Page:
Our friend Cindy Lewis died recently at age 52 after 16 years battling cancer. Her memorial service had to be held in the local high school gym because over 500 people showed up.
Per her wishes, a celebration was held after the service and as I circulated among the guests I was struck by something amazing. I met several people who had never met Cindy. They told me they had heard about her and her amazing positive attitude and warrior spirit. A couple of people were cancer survivors, one guy struggled with depression, a woman had lost her son. Though they’d never met Cindy, her spirit was so powerful that it gave them strength. She gave them hope.
Because of the work I do I see most things through a leadership lens. Over the years I’ve heard the admonition, “Hope is not a business strategy,” and yet Cindy’s influence tells me that hope could well be one of the most important resources a leader can offer. Hope is a source of resilience and perseverance. Hope is a source of strength and power. Hope is a source of energy that fuels action.
If you define hope as wishful thinking – that you hope everything will magically work out for your business – then yes, hope is not a business strategy. But if you define hope as giving people confidence that your business has a well thought-out strategy, the skills to carry out that strategy, a culture that supports one another, and realistic opportunities, then hope can be fuel for exceptional performance and have a positive impact on people’s lives.
Doctors gave Cindy six months to live when she was diagnosed with stage three breast cancer 16 years ago. She lived 32 times longer than expected and we’re all certain that it was her fierce spirit, grounded in hope, that made her life exceptional. Are you giving others hope? Do you care enough to nurture the spirit of others in their work? What if nurturing the human spirit was a sacred responsibility for leaders?
Here are some ways you can nurture hope in others:
- Take a personal interest in their talent and potential. Look for opportunities to put their abilities to work and facilitate making it happen.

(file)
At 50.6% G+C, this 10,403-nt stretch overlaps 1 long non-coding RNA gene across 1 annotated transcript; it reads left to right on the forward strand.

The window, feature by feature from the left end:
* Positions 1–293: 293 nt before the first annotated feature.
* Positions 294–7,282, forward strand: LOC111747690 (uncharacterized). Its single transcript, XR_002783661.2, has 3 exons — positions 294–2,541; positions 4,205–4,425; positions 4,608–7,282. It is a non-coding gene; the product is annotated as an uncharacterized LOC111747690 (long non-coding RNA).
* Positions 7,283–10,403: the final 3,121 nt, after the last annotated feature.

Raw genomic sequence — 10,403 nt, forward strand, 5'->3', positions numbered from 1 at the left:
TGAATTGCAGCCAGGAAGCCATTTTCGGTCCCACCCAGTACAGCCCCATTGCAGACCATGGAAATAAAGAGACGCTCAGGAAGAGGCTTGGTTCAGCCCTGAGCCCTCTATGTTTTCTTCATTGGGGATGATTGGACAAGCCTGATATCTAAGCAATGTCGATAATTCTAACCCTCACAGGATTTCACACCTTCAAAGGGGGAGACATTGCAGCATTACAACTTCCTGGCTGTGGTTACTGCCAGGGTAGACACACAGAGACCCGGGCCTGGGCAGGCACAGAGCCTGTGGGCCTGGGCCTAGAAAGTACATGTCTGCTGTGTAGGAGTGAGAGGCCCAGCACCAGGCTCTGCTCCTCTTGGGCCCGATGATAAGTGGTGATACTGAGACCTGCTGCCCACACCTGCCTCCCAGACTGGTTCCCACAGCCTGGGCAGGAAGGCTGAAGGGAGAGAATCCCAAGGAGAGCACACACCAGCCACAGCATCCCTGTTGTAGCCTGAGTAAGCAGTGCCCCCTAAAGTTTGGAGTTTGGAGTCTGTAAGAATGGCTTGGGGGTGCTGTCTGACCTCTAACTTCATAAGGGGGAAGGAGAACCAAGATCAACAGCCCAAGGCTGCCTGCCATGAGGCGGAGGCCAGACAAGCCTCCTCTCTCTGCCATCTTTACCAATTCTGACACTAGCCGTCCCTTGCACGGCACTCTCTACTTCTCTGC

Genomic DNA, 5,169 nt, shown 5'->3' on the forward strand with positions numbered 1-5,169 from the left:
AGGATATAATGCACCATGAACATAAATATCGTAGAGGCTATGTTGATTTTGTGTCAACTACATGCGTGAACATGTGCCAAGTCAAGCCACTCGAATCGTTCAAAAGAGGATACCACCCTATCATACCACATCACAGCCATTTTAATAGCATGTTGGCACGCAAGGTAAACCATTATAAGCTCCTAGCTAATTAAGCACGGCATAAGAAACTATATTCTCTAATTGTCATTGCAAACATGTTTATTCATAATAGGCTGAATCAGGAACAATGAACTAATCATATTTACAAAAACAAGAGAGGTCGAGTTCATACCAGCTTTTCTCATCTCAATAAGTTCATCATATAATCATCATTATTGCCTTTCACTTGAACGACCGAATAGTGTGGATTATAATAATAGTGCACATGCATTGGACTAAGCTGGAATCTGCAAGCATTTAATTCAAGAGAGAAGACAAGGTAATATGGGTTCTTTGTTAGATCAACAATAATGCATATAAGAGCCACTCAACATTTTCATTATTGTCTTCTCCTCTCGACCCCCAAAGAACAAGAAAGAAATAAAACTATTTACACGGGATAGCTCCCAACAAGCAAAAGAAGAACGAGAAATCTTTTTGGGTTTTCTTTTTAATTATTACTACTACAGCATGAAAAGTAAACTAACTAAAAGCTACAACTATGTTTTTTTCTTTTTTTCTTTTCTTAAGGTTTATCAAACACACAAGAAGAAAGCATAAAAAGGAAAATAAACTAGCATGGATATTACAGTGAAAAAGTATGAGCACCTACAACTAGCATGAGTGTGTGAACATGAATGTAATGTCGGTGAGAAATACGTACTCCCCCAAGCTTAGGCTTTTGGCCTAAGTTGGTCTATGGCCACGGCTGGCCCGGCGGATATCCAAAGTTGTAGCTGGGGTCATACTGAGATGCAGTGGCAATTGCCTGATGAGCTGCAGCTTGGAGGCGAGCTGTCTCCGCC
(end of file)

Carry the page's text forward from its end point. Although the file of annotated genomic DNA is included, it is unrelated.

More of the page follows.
- Continually talk about how your company is making a difference in people’s lives. Every company, no matter what you do, makes a positive contribution but we lose sight of that in day-to-day demands.
- Continually talk about what the world will look like as a result of your company’s work, and your own personal impact.
- Cindy had a positive action approach to her war on cancer. She would say, “Okay, 24 hours for the pity party, then back to work.” What if you gave yourself 24 hours to bemoan a setback, reflect on what you need to do moving forward, then got back to work without bringing it up again and again?
- Cindy didn’t give negative thinking or people the time of day. In business it’s important to exercise critical thinking and consider contingency plans in case things don’t work out, but there’s a difference between prudent critical thinking and plain old negative attitudes. Consider using the word Abracadabra as a way of simply putting a stop to negative attitudes. Abracadabra means, “What I Speak Is What I Create,” and simply mentioning it can be a way to remind yourself and others that lingering in the negative isn’t productive.
- Hold others up to the highest standard of their inner spirit. Have the courage to respectfully challenge people when they speak or behave in ways that are not ennobling to themselves or human beings in general.